A detached retina is a serious and sight-threatening event, occurring when the retina becomes separated from its underlying supportive tissue. The retina cannot function when these layers are detached. And unless the retina is reattached soon, permanent vision loss may result. Retinal detachment itself is painless. But warning signs almost always appear before it occurs or has advanced, such as:
• The sudden appearance of many floaters — tiny specks that seem to drift through your field of vision
• Flashes of light in one or both eyes
• Blurred vision
• Gradually reduced side (peripheral) vision
• A curtain-like shadow over your visual field
HOW IS RETINAL DETACHMENT DIAGNOSED?
Diagnosis is done by an ophthalmologist who would check the eyes for vision damage and do needed tests.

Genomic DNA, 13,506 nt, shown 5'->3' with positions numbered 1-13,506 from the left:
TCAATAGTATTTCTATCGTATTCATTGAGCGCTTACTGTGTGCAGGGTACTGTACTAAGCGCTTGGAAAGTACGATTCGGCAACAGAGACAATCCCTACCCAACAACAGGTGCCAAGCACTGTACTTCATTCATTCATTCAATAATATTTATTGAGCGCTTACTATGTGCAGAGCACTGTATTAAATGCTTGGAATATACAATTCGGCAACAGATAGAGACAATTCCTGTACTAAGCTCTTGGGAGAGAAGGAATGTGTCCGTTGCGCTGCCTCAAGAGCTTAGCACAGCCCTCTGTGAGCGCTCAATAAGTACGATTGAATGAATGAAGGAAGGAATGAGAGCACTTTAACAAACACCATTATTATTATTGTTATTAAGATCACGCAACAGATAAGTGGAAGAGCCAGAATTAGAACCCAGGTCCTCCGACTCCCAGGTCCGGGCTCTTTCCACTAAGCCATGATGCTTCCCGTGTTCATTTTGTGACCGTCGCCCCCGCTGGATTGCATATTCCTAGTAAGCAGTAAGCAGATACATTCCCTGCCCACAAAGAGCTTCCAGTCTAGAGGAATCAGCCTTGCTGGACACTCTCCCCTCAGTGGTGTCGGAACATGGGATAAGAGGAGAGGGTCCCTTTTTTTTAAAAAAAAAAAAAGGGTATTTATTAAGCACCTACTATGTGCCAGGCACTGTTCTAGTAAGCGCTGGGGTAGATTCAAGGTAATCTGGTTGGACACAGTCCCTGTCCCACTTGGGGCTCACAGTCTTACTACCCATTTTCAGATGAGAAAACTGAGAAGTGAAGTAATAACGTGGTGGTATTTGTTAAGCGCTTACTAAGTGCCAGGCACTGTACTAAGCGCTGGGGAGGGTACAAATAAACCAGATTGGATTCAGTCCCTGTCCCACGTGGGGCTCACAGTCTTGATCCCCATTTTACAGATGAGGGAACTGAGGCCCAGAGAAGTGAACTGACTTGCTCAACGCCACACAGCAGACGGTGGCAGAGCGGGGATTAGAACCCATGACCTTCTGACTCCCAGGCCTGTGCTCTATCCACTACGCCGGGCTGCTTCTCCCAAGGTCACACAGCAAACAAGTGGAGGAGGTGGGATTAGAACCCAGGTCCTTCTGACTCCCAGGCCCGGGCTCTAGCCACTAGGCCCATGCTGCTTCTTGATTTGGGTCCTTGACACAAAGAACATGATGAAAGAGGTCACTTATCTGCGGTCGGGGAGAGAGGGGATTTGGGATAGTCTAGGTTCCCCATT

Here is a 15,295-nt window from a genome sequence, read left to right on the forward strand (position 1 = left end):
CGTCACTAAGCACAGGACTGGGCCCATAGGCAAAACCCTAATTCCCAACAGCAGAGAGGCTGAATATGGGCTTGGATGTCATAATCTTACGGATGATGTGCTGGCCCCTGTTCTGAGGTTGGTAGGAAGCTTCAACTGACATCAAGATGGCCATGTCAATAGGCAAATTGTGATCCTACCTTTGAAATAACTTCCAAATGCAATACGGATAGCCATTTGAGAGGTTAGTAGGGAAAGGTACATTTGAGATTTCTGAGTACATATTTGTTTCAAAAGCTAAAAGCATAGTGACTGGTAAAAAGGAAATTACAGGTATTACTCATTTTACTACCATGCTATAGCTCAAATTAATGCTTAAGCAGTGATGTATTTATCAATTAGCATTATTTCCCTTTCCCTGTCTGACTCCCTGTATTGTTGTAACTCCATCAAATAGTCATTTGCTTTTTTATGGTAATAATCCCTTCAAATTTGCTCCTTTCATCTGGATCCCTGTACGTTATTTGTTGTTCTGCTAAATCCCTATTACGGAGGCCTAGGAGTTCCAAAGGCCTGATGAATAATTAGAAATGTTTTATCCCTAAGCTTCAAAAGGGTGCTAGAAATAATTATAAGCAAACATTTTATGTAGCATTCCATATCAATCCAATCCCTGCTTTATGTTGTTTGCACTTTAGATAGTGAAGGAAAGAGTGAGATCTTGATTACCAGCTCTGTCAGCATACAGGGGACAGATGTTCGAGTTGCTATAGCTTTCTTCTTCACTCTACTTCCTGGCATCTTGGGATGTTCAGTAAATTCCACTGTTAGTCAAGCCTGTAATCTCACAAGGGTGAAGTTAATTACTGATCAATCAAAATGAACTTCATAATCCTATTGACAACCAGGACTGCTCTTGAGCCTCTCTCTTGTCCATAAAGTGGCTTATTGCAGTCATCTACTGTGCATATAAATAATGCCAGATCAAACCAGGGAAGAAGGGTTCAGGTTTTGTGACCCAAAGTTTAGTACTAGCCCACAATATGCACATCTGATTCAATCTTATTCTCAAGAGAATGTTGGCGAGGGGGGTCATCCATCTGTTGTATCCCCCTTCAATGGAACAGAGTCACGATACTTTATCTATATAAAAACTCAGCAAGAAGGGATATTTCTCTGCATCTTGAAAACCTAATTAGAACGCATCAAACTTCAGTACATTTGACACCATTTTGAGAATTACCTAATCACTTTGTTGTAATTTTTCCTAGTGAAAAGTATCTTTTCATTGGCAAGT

HOW IS RETINAL DETACHMENT TREATED?
Treatment for Retinal Detachment depends on the severity of the condition and the stage at which it is diagnosed. Common treatment methods are laser freezing, pneumatic retinopexy, scleral buckle, vitrectomy or a combination of these treatments.
DID YOU KNOW?
Risk factors for retinal detachment include:
• posterior vitreous detachment, which is common in older adults
• extreme nearsightedness because it causes more strain on the eye
• a family history of retinal detachment
• trauma to the eye
• being over 40 years old
• prior history of retinal detachment
• complications from cataract surgery